From the The Los Angeles Times
By Michael Hiltzik May 29, 2019 | 10:00 AM
You may remember all the glowing predictions made for the December 2017 tax cuts by congressional Republicans and the Trump administration: Wages would soar for the rank-and-file, corporate investments would surge, and the cuts would pay for themselves.
The nonpartisan Congressional Research Service has just published a deep dive into the economic impact of the cuts in their first year, and emerges from the water with a different picture. The CRS finds that the cuts have had virtually no effect on wages, haven’t contributed to a surge in investment, and haven’t come close to paying for themselves. Nor have they delivered a cut to the average taxpayer.
The negligible (at best) economic impact of the cuts shouldn’t surprise anyone, the CRS says. “Much of the tax cut was directed at businesses and higher-income individuals who are less likely to spend,” its analysts write. “Fiscal stimulus is limited in an economy that is at or near full employment.”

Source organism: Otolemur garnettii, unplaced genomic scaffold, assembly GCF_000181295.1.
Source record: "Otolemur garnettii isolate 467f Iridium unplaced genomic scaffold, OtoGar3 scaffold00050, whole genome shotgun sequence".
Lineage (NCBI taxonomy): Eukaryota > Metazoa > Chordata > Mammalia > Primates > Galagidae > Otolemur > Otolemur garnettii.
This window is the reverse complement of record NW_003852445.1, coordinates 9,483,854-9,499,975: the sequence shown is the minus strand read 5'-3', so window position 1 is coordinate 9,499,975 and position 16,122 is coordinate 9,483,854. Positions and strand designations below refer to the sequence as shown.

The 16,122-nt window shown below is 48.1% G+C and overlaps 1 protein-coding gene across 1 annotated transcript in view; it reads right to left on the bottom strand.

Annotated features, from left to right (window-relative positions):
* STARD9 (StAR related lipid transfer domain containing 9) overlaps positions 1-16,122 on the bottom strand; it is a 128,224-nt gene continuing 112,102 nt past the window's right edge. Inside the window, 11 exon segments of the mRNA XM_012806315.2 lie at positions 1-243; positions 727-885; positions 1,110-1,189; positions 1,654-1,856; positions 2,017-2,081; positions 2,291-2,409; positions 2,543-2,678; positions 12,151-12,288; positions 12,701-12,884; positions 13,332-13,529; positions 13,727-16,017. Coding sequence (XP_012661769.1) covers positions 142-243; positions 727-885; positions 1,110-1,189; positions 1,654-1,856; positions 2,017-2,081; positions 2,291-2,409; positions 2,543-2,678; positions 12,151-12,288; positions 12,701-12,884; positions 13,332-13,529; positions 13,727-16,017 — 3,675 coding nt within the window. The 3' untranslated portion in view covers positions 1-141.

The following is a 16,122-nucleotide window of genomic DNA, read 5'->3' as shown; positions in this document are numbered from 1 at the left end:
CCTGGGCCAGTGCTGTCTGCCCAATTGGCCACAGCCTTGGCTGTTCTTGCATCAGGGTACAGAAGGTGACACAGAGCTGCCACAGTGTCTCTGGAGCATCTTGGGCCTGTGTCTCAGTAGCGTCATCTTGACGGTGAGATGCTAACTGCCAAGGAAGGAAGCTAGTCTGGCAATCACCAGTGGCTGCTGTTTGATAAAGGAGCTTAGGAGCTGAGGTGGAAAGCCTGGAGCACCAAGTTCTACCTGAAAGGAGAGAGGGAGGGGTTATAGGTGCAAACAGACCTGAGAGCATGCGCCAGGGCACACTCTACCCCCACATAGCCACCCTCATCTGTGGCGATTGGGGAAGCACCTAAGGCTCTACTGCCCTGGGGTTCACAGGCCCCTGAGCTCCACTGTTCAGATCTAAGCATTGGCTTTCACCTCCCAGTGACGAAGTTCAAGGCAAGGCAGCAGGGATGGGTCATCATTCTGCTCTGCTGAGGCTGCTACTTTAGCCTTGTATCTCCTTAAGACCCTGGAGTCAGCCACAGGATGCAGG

There is no indication of a surge in wages in 2018 either compared to history or relative to GDP growth. Ordinary workers had very little growth. Congressional Research Service
The CRS findings aren’t all that novel. The service, which is an arm of the Library of Congress, reports that the tax cuts contributed to a record-breaking surge in corporate stock buybacks, which has been documented by many other analyses. The continued stagnation of rank-and-file wages is visible in monthly data computed by the Bureau of Labor Statistics.